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39. How, sometimes, the Unhappy mistake Chance for Providence. (continued)
"Sir, I obey with pleasure, if her majesty will permit me to depart."
"Go, Monsieur de Bragelonne," said the queen, "and rest assured of our affection."
Raoul bent respectfully before the two princesses, and bowing to De Winter, departed.
The queen and De Winter continued to converse for some time in low voices, in order that the young princess should not overhear them; but the precaution was needless: she was in deep converse with her own thoughts.
Then, when De Winter rose to take leave:
"Listen, my lord," said the queen; "I have preserved this diamond cross which came from my mother, and this order of St. Michael which came from my husband. They are worth about fifty thousand pounds. I had sworn to die of hunger rather than part with these precious pledges; but now that this ornament may be useful to him or his defenders, everything must be sacrificed. Take them, and if you need money for your expedition, sell them fearlessly, my lord. But should you find the means of retaining them, remember, my lord, that I shall esteem you as having rendered the greatest service that a gentleman can render to a queen; and in the day of my prosperity he who brings me this order and this cross shall be blessed by me and my children."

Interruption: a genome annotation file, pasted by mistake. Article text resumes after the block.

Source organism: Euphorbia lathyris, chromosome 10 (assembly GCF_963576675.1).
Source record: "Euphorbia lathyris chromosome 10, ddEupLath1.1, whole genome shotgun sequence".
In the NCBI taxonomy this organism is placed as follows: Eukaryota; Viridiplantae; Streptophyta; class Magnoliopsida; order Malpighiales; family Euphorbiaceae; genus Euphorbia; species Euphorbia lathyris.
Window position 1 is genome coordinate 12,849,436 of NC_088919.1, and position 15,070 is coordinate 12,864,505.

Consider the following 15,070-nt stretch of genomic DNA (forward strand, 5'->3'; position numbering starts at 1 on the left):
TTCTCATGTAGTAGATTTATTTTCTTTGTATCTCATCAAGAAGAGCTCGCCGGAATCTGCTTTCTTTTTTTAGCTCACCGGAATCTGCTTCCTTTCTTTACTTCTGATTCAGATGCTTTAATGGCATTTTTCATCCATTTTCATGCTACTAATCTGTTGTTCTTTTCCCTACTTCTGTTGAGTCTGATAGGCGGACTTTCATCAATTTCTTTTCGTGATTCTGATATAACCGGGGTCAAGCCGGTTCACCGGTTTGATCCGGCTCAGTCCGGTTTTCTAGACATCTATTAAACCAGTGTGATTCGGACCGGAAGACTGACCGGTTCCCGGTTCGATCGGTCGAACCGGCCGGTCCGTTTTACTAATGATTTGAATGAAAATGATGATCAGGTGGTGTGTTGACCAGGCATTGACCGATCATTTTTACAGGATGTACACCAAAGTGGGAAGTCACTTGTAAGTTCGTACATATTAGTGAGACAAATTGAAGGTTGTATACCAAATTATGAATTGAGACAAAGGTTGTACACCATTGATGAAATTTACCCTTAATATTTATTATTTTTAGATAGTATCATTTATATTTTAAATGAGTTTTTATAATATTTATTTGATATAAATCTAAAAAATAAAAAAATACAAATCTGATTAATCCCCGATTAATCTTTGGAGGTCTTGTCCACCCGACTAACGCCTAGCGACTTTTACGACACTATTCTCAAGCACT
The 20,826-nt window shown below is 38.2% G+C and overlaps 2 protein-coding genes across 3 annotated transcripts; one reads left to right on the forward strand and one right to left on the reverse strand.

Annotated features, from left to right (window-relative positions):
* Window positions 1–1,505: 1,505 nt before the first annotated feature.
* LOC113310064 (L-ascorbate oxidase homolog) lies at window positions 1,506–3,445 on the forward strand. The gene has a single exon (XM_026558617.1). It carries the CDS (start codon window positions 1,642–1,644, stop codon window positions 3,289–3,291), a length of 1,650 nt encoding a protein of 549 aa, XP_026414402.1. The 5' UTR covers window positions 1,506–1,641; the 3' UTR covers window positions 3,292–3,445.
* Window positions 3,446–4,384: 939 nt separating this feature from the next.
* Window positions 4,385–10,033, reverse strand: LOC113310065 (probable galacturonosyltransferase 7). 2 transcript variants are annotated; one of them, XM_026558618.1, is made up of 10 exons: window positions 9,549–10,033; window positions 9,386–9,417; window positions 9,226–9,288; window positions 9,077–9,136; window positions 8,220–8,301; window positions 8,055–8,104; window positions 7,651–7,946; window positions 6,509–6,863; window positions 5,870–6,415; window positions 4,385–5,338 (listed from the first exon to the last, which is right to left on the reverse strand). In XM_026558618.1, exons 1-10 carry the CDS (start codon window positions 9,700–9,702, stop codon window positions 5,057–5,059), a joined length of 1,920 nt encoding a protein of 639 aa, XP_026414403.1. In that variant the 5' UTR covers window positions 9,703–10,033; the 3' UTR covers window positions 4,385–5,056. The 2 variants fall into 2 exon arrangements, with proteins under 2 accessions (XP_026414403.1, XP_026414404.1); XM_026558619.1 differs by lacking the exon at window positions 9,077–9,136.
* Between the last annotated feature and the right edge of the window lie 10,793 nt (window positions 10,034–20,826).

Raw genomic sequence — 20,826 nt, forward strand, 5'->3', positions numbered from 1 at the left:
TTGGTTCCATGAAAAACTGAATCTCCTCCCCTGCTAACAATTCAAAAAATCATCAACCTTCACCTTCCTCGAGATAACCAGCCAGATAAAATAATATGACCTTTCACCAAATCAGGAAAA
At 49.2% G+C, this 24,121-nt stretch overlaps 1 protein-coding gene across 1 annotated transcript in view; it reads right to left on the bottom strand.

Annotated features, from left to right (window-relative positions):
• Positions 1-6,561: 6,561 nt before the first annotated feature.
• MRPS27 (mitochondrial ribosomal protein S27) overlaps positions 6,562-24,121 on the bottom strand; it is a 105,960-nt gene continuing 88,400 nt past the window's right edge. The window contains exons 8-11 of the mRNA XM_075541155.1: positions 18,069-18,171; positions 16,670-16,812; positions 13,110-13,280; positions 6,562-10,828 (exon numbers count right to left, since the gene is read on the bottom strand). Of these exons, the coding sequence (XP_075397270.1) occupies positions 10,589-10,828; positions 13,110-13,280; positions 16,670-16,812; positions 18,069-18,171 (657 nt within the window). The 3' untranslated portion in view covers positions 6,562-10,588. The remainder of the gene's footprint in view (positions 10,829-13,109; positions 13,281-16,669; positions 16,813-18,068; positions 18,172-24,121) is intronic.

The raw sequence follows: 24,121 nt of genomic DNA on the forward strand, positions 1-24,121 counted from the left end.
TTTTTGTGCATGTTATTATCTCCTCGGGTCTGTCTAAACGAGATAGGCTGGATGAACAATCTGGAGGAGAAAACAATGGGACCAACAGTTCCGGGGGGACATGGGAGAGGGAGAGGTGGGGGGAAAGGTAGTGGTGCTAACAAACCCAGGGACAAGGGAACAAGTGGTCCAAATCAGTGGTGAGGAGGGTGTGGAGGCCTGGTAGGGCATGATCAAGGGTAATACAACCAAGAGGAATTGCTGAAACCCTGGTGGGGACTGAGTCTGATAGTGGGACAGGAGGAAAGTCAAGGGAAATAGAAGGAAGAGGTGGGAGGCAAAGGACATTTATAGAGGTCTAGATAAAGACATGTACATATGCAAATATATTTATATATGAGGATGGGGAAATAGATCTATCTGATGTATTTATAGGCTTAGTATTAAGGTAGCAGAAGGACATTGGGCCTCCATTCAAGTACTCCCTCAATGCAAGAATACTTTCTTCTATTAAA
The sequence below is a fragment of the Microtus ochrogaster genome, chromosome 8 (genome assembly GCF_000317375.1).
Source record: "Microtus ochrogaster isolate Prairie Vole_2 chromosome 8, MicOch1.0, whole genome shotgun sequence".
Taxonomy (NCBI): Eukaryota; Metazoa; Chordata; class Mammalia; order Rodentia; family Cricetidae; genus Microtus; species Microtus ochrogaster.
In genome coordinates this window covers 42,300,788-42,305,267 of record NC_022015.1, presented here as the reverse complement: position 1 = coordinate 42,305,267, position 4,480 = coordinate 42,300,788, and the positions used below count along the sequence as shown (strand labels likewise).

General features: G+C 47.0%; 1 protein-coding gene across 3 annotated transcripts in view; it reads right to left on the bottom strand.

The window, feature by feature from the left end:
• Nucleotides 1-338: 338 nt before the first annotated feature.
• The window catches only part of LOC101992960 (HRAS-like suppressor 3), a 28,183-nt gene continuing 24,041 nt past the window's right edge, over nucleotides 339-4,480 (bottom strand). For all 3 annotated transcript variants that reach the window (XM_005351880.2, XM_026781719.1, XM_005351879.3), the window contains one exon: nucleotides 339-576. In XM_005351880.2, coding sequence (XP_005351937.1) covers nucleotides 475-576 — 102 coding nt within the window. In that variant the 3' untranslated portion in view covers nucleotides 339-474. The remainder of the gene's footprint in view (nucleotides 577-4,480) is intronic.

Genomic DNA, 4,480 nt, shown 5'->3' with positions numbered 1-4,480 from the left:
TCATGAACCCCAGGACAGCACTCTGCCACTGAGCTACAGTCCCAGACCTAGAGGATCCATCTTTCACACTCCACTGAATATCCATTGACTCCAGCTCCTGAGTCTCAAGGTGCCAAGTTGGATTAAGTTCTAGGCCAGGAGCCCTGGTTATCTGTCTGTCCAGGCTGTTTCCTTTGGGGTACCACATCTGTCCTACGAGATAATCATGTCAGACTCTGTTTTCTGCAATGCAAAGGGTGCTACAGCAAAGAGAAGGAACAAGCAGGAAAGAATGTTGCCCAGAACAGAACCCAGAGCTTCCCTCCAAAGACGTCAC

"Madame," replied De Winter, "your majesty will be served by a man devoted to you. I hasten to deposit these two objects in a safe place, nor should I accept them if the resources of our ancient fortune were left to us, but our estates are confiscated, our ready money is exhausted, and we are reduced to turn to service everything we possess. In an hour hence I shall be with the Comte de la Fere, and to-morrow your majesty shall have a definite reply."
The queen tendered her hand to Lord de Winter, who, kissing it respectfully, went out and traversed alone and unconducted those large, dark and deserted apartments, brushing away tears which, blase as he was by fifty years spent as a courtier, he could not withhold at the spectacle of royal distress so dignified, yet so intense.
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